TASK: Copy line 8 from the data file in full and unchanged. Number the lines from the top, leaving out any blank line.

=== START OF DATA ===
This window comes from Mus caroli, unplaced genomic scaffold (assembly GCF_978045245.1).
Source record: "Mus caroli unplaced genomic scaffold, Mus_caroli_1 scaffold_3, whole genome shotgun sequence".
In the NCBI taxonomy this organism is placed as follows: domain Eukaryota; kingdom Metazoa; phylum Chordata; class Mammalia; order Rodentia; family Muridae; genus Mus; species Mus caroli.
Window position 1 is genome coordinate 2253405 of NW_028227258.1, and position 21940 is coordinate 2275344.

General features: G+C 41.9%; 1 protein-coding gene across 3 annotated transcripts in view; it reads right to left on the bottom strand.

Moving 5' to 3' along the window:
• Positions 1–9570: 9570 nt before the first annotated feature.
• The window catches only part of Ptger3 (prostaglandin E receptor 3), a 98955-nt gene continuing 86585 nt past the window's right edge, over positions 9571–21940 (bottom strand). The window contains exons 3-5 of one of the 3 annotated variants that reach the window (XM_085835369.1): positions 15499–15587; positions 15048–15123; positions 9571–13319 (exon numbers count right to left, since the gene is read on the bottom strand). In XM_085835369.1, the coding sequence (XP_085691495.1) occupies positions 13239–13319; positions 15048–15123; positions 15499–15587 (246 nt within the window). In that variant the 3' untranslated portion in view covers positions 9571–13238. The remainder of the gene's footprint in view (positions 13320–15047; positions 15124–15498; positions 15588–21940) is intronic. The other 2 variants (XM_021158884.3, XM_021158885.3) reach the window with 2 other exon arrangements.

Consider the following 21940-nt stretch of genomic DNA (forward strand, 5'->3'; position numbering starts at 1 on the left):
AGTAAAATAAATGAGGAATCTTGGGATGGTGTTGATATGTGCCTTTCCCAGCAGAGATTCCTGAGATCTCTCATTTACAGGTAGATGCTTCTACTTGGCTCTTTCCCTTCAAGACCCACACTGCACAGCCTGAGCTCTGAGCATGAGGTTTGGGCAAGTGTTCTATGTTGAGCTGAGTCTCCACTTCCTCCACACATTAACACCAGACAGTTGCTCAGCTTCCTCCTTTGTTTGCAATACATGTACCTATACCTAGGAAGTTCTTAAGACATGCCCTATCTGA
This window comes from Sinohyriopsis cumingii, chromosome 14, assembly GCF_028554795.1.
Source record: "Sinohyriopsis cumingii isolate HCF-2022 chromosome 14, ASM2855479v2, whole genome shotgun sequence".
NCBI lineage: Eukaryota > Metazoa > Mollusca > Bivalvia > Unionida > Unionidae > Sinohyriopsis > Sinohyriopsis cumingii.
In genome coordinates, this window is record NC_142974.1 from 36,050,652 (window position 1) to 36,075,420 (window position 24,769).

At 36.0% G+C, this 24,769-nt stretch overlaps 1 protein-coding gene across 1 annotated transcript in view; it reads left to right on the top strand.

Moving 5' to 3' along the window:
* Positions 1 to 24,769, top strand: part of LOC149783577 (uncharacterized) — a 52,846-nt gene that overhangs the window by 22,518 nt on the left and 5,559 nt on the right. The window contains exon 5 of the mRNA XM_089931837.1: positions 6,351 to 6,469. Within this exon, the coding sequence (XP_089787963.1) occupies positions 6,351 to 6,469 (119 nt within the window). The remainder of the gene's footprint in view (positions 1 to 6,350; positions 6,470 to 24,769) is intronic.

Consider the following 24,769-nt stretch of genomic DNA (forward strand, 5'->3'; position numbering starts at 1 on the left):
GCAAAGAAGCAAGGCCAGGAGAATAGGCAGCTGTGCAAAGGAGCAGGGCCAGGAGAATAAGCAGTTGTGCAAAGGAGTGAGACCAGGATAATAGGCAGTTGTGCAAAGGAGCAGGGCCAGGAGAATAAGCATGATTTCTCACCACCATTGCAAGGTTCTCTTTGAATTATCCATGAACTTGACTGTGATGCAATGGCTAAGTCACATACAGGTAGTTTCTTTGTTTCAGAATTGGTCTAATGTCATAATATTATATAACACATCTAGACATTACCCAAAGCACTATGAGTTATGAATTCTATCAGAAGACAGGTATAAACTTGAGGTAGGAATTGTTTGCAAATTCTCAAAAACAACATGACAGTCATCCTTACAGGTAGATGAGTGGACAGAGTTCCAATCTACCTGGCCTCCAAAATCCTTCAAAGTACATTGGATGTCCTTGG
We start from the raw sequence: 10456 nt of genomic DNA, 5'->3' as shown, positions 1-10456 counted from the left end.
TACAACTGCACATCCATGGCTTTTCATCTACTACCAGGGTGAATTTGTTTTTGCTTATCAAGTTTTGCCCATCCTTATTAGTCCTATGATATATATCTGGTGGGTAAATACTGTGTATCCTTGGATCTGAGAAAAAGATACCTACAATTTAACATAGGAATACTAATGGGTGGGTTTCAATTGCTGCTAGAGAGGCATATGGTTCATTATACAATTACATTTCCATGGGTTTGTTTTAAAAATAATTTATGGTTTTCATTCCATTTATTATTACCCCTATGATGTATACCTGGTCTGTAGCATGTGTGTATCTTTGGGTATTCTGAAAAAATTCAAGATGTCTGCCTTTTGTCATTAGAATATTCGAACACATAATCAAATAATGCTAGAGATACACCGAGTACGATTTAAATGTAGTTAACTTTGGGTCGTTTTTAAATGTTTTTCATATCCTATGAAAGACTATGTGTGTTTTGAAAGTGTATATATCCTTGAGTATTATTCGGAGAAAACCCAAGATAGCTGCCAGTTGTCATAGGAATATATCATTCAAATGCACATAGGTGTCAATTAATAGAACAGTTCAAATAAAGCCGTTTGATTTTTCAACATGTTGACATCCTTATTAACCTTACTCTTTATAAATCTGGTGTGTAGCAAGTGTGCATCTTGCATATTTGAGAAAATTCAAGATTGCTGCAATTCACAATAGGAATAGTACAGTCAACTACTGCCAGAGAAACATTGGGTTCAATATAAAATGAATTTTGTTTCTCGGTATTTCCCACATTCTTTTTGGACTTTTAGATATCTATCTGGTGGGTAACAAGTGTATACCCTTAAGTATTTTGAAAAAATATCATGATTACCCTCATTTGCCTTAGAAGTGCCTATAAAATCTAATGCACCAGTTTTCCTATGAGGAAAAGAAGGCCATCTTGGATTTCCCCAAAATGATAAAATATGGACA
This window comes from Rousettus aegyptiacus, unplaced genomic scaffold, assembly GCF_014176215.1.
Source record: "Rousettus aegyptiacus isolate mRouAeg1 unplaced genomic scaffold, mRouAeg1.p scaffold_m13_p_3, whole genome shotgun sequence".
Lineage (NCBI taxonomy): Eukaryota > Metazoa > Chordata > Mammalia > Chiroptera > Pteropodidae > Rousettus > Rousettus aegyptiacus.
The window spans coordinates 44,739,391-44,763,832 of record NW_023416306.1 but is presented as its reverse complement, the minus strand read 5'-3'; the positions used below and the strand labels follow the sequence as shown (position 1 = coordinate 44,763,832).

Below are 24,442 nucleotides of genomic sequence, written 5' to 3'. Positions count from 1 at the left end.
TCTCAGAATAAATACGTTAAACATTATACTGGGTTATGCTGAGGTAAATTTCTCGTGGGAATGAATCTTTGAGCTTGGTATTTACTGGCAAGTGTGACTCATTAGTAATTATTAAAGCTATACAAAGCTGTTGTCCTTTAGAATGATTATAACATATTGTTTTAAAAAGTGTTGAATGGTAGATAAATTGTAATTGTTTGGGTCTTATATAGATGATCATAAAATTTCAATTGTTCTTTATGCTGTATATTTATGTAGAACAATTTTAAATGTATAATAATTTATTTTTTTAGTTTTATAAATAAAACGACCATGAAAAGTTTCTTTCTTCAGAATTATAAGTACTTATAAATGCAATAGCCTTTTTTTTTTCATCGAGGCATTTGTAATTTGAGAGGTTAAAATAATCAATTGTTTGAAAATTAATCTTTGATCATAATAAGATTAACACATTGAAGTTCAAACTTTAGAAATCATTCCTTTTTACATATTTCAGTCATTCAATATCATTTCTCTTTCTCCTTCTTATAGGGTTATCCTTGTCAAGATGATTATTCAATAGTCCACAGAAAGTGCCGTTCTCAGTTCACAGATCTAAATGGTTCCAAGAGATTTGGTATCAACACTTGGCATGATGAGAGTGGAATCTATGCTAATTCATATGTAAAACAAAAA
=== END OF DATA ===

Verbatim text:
• The window catches only part of Ptger3 (prostaglandin E receptor 3), a 98955-nt gene continuing 86585 nt past the window's right edge, over positions 9571–21940 (bottom strand). The window contains exons 3-5 of one of the 3 annotated variants that reach the window (XM_085835369.1): positions 15499–15587; positions 15048–15123; positions 9571–13319 (exon numbers count right to left, since the gene is read on the bottom strand). In XM_085835369.1, the coding sequence (XP_085691495.1) occupies positions 13239–13319; positions 15048–15123; positions 15499–15587 (246 nt within the window). In that variant the 3' untranslated portion in view covers positions 9571–13238. The remainder of the gene's footprint in view (positions 13320–15047; positions 15124–15498; positions 15588–21940) is intronic. The other 2 variants (XM_021158884.3, XM_021158885.3) reach the window with 2 other exon arrangements.